The photographs will prove that you did not cause the damage, which thus means that you are not liable for them. If you do not, then your landlord could claim that you caused the damage and thus use it as an excuse not to give you back your deposit when you move out.

Featured photo credit: Karl Baron via flickr.com

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Last Updated on September 20, 2018

How to Stay Calm and Cool When You Are Extremely Stressful

How to Stay Calm and Cool When You Are Extremely Stressful

Being in a hurry all the time drains your energy. Your work and routine life make you feel overwhelmed. Getting caught up in things beyond your control stresses you out…

If you’d like to stay calm and cool in stressful situations, put the following 8 steps into practice:

1. Breathe

The next time you’re faced with a stressful situation that makes you want to hurry, stop what you’re doing for one minute and perform the following steps:

  • Take five deep breaths in and out (your belly should come forward with each inhale).
  • Imagine all that stress leaving your body with each exhale.
  • Smile. Fake it if you have to. It’s pretty hard to stay grumpy with a goofy grin on your face.

Feel free to repeat the above steps every few hours at work or home if you need to.

2. Loosen up

After your breathing session, perform a quick body scan to identify any areas that are tight or tense. Clenched jaw? Rounded shoulders? Anything else that isn’t at ease?

Gently touch or massage any of your body parts that are under tension to encourage total relaxation. It might help to imagine you’re in a place that calms you: a beach, hot tub, or nature trail, for example.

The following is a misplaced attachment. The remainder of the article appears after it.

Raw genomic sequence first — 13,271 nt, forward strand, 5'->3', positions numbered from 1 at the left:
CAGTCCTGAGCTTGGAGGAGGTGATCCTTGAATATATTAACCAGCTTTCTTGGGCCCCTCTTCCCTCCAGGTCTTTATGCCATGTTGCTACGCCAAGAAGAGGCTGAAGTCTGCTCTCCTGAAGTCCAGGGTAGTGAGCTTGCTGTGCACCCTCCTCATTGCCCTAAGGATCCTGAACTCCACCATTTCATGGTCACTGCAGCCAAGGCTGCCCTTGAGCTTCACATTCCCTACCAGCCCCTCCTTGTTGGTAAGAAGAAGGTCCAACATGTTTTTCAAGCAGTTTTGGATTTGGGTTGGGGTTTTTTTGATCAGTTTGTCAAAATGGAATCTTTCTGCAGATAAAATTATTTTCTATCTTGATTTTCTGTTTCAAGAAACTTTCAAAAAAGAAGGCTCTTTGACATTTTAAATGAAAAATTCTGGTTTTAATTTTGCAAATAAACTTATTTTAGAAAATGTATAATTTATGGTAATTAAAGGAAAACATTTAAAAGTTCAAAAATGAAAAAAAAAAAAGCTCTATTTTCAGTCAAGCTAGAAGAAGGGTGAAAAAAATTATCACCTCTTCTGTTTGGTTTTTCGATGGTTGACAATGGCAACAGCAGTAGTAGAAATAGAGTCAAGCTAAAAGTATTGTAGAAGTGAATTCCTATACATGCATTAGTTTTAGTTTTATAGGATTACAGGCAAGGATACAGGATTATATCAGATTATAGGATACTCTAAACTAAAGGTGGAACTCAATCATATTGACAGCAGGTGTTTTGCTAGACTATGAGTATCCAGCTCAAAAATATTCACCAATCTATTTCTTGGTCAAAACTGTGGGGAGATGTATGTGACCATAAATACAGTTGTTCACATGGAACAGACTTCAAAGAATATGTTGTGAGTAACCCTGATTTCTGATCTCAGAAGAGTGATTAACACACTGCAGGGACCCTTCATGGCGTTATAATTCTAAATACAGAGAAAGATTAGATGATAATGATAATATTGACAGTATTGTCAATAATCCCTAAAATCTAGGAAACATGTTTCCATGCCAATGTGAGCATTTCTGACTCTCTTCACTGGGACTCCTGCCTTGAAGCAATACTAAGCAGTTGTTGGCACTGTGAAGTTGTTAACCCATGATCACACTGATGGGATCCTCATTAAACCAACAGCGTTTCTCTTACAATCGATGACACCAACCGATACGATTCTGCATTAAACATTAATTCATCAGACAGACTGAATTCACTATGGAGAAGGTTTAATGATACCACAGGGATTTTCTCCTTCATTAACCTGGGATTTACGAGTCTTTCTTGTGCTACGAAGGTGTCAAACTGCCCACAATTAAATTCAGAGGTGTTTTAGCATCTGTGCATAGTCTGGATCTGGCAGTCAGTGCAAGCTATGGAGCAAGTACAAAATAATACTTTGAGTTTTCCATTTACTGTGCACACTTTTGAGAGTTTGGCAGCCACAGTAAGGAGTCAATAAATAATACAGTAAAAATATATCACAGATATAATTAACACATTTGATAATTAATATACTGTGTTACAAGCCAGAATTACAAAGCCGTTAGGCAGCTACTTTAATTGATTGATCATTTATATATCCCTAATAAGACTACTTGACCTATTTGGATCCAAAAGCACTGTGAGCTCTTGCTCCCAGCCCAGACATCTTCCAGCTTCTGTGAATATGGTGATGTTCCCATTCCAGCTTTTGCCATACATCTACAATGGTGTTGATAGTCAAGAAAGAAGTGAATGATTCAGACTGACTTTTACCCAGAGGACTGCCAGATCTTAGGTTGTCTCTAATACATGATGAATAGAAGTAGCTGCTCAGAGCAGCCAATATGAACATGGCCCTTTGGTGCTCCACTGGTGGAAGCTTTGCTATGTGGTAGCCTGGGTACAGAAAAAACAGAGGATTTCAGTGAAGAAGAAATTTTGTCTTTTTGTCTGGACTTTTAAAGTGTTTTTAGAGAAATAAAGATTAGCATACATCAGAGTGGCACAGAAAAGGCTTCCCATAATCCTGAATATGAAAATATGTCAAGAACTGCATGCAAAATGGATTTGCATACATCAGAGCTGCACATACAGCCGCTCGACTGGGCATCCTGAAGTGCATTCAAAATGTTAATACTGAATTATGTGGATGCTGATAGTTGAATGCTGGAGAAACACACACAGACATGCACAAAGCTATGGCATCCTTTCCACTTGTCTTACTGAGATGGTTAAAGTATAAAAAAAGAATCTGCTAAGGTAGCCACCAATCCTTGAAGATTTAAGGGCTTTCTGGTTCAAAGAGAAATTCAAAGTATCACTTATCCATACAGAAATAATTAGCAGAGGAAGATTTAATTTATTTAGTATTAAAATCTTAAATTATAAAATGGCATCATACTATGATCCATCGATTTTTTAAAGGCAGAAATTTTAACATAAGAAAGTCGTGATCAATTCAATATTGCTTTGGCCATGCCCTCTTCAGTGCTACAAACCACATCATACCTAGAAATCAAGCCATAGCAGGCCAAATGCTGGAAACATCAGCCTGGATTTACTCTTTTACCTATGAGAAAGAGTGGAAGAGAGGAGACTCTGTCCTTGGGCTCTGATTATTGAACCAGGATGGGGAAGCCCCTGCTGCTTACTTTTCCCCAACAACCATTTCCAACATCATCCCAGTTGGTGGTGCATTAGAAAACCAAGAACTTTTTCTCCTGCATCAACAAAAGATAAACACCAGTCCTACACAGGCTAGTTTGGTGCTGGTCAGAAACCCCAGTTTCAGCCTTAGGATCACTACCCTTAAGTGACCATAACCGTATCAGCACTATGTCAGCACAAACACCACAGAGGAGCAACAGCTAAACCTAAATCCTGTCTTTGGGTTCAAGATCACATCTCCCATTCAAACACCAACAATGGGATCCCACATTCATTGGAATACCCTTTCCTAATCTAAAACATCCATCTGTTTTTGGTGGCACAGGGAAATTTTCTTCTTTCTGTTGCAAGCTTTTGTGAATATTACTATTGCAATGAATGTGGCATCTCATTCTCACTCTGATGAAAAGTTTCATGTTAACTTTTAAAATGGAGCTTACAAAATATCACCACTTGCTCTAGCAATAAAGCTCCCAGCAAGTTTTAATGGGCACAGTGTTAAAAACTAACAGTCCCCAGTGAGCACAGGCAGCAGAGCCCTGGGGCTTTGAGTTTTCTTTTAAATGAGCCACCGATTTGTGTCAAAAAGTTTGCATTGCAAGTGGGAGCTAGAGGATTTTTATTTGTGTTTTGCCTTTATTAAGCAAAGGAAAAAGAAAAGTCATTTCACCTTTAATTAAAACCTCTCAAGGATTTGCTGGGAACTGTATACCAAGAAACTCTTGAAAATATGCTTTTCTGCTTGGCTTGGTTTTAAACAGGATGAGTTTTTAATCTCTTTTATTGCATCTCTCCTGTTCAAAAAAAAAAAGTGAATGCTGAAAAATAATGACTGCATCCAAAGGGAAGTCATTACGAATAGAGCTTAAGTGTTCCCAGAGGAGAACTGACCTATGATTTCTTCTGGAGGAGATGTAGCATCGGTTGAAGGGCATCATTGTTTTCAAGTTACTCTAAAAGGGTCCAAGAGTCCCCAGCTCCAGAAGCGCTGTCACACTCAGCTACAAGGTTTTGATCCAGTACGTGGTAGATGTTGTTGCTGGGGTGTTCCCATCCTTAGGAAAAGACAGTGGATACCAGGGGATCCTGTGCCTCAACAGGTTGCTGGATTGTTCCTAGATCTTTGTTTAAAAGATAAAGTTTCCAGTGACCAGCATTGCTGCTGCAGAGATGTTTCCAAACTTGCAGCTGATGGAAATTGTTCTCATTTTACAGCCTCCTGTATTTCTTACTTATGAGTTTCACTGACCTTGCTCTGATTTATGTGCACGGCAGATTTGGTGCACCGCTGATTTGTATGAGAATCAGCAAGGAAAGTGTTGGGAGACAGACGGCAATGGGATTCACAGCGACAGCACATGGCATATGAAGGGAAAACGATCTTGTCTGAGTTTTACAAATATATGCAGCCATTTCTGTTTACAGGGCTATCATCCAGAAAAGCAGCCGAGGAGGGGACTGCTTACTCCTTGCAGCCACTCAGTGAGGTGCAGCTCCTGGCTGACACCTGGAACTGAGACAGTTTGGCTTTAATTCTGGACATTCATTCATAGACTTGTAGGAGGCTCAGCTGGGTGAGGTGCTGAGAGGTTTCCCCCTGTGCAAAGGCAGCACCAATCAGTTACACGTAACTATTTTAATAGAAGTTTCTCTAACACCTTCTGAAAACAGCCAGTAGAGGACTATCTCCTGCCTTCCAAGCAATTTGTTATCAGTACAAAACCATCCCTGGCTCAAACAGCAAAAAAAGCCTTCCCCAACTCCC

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3. Chew slowly

Slow down at the dinner table if you want to learn to be patient and lose weight. Shoveling your food down as fast as you can is a surefire way to eat more than you need to (and find yourself with a bellyache).

Be a mindful eater who pays attention to the taste, texture, and aroma of every dish. Chew slowly while you try to guess all of the ingredients that were used to prepare your dish.

Chewing slowly will also reduce those dreadful late-night cravings that sneak up on you after work.

4. Let go

Cliche as it sounds, it’s very effective.

The thing that seems like the end of the world right now?

It’s not. Promise.

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Stressing and worrying about the situation you’re in won’t do any good because you’re already in it, so just let it go.

Letting go isn’t easy, so here’s a guide to help you:

21 Things To Do When You Find It Hard To Let Go

5. Enjoy the journey

Focusing on the end result can quickly become exhausting. Chasing a bold, audacious goal that’s going to require a lot of time and patience? Split it into several mini-goals so you’ll have several causes for celebration.

Stop focusing on the negative thoughts. Giving yourself consistent positive feedback will help you grow patience, stay encouraged, and find more joy in the process of achieving your goals.

6. Look at the big picture

The next time you find your stress level skyrocketing, take a deep breath, and ask yourself:

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Will this matter to me…

  • Next week?
  • Next month?
  • Next year?
  • In 10 years?

Hint: No, it won’t.

I bet most of the stuff that stresses you wouldn’t matter the next week, maybe not even the next day.

Stop agonizing over things you can’t control because you’re only hurting yourself.

7. Stop demanding perfection of yourself

You’re not perfect and that’s okay. Show me a person who claims to be perfect and I’ll show you a dirty liar.

Demanding perfection of yourself (or anybody else) will only stress you out because it just isn’t possible.

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8. Practice patience every day

Below are a few easy ways you can practice patience every day, increasing your ability to remain calm and cool in times of stress:

  • The next time you go to the grocery store, get in the longest line.
  • Instead of going through the drive-thru at your bank, go inside.
  • Take a long walk through a secluded park or trail.

Final thoughts

Staying calm in stressful situations is possible, all you need is some daily practice.

Taking deep breaths and eat mindfully are some simple ways to train your brain to be more patient. But changing the way you think of a situation and staying positive are most important in keeping cool whenever you feel overwhelmed and stressful.

Featured photo credit: Brooke Cagle via unsplash.com